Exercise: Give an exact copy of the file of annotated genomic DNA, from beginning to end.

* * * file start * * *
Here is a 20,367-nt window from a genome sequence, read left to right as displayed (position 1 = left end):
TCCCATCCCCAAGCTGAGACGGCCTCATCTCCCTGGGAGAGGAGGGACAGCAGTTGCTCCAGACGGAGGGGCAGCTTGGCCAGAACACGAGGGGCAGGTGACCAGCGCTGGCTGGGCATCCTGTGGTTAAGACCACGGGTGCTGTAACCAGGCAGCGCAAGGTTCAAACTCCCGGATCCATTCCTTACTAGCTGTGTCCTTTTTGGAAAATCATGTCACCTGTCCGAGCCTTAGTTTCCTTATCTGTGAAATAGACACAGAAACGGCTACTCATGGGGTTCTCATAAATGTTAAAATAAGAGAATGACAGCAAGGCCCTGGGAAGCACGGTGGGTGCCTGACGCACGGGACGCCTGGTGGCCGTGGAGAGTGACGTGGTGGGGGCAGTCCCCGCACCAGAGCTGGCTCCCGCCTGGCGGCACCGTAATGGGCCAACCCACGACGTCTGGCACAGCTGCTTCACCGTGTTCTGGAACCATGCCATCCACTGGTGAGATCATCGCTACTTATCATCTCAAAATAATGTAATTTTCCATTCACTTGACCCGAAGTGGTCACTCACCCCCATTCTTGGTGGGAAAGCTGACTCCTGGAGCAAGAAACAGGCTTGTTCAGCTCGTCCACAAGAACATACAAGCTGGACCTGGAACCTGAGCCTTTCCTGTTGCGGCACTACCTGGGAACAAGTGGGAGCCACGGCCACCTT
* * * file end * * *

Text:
Here is a 20,367-nt window from a genome sequence, read left to right as displayed (position 1 = left end):
TCCCATCCCCAAGCTGAGACGGCCTCATCTCCCTGGGAGAGGAGGGACAGCAGTTGCTCCAGACGGAGGGGCAGCTTGGCCAGAACACGAGGGGCAGGTGACCAGCGCTGGCTGGGCATCCTGTGGTTAAGACCACGGGTGCTGTAACCAGGCAGCGCAAGGTTCAAACTCCCGGATCCATTCCTTACTAGCTGTGTCCTTTTTGGAAAATCATGTCACCTGTCCGAGCCTTAGTTTCCTTATCTGTGAAATAGACACAGAAACGGCTACTCATGGGGTTCTCATAAATGTTAAAATAAGAGAATGACAGCAAGGCCCTGGGAAGCACGGTGGGTGCCTGACGCACGGGACGCCTGGTGGCCGTGGAGAGTGACGTGGTGGGGGCAGTCCCCGCACCAGAGCTGGCTCCCGCCTGGCGGCACCGTAATGGGCCAACCCACGACGTCTGGCACAGCTGCTTCACCGTGTTCTGGAACCATGCCATCCACTGGTGAGATCATCGCTACTTATCATCTCAAAATAATGTAATTTTCCATTCACTTGACCCGAAGTGGTCACTCACCCCCATTCTTGGTGGGAAAGCTGACTCCTGGAGCAAGAAACAGGCTTGTTCAGCTCGTCCACAAGAACATACAAGCTGGACCTGGAACCTGAGCCTTTCCTGTTGCGGCACTACCTGGGAACAAGTGGGAGCCACGGCCACCTT